Royce Mendes, head of macro strategy at Desjardins Capital Markets, said in a note to clients it could be difficult for the Bank of Canada to get its policy rate close to 3 per cent or above. The Canadian economy is highly interest-rate sensitive, given the overheated housing market and highly indebted households, Mr. Mendes noted.

“In the last cycle the central bank told a similar story about getting rates up towards the 3 per cent range, but was only able to push the policy rate up to 1.75 per cent. At that point, the housing market and consumer spending began to weaken so dramatically that rate cuts were on the table even before the pandemic,” Mr. Mendes wrote. He expects the bank to stop moving once it gets the policy rate to 2.25 per cent.

There are already signs the housing market is cooling in response to higher interest rates. The number of home sales across the country fell 12.6 per cent from March to April on a seasonally adjusted basis, while the home price index slid 0.6 per cent, according to the Canadian Real Estate Association.

Mr. Beaudry acknowledged the Bank of Canada is walking a fine line as it tries to slow the economy without triggering a recession.

“We’re aiming for this soft landing, but it is a difficult compromise. You do a little bit too little and you kind of allow inflation to keep going and that becomes entrenched. … And if you do too much you kind of might bring the economy into a recession. So we’re trying to aim at that in-between,” he said.

Asked whether the bank would be willing to engineer a recession to get inflation under control, Mr. Beaudry was blunt: “We’ll try to do it in a way that’s the best for Canadians. But bottom line is we’ll get inflation back to 2 per cent, and we’ll do what’s necessary to get it there.”

While much of the speech was forward-looking, Mr. Beaudry also offered the clearest explanation to date about why the Bank of Canada’s governing council waited until the spring of 2022 to start raising interest rates. That decision has been criticized by private-sector economists, who say the bank was slow to begin tightening monetary policy, particularly once it became apparent last fall that high inflation would not be transitory.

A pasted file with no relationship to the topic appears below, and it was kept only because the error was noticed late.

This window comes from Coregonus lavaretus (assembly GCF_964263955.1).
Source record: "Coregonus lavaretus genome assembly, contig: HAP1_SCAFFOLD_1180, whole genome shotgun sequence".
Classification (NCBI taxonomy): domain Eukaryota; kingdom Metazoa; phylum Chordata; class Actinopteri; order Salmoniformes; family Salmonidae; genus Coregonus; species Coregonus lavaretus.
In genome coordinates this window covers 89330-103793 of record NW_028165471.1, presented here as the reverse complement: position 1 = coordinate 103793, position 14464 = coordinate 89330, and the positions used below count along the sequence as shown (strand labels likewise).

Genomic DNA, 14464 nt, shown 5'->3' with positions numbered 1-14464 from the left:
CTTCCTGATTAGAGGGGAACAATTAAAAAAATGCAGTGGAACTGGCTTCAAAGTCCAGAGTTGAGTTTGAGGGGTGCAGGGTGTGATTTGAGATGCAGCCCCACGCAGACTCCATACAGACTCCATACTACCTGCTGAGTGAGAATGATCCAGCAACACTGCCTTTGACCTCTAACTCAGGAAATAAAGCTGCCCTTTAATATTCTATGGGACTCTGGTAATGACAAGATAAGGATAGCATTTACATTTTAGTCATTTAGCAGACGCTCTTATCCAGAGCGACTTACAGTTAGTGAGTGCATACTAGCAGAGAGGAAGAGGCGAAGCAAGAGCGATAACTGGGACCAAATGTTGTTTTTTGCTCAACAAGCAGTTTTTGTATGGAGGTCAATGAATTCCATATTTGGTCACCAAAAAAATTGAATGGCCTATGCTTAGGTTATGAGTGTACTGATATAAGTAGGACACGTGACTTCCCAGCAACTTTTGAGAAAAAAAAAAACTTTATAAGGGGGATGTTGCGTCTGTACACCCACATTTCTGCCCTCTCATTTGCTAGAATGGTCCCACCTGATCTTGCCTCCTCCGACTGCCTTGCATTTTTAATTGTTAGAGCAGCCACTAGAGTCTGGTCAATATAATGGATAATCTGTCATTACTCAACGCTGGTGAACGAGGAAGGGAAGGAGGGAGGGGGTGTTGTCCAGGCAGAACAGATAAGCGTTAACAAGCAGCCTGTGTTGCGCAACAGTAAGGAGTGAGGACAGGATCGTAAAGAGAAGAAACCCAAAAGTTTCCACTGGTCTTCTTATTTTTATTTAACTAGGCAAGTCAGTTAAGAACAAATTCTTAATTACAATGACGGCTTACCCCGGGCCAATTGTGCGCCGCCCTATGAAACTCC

Mr. Beaudry said the bank was weighing risks and making decisions based on how inflationary shocks played out in the past. He said that much of the inflationary pressure last year came from international forces, such as higher oil prices, which tend to be temporary. Moreover, the Canadian economy was operating below its potential for much of the year, a situation that typically implies low domestic inflation.

“Finally, amid successive waves of the pandemic, we knew that premature tightening could impede the ability of people who lost jobs during the pandemic to find work again,” he said.

There was always a risk that inflation would prove more persistent than the bank anticipated, and that it would become entrenched, Mr. Beaudry said. But he said that “this risk seemed appropriate to take at the time, given the slack in the economy and the view that the supply-driven sources of elevated inflation would likely prove temporary.”

“The situation today is notably different,” he said.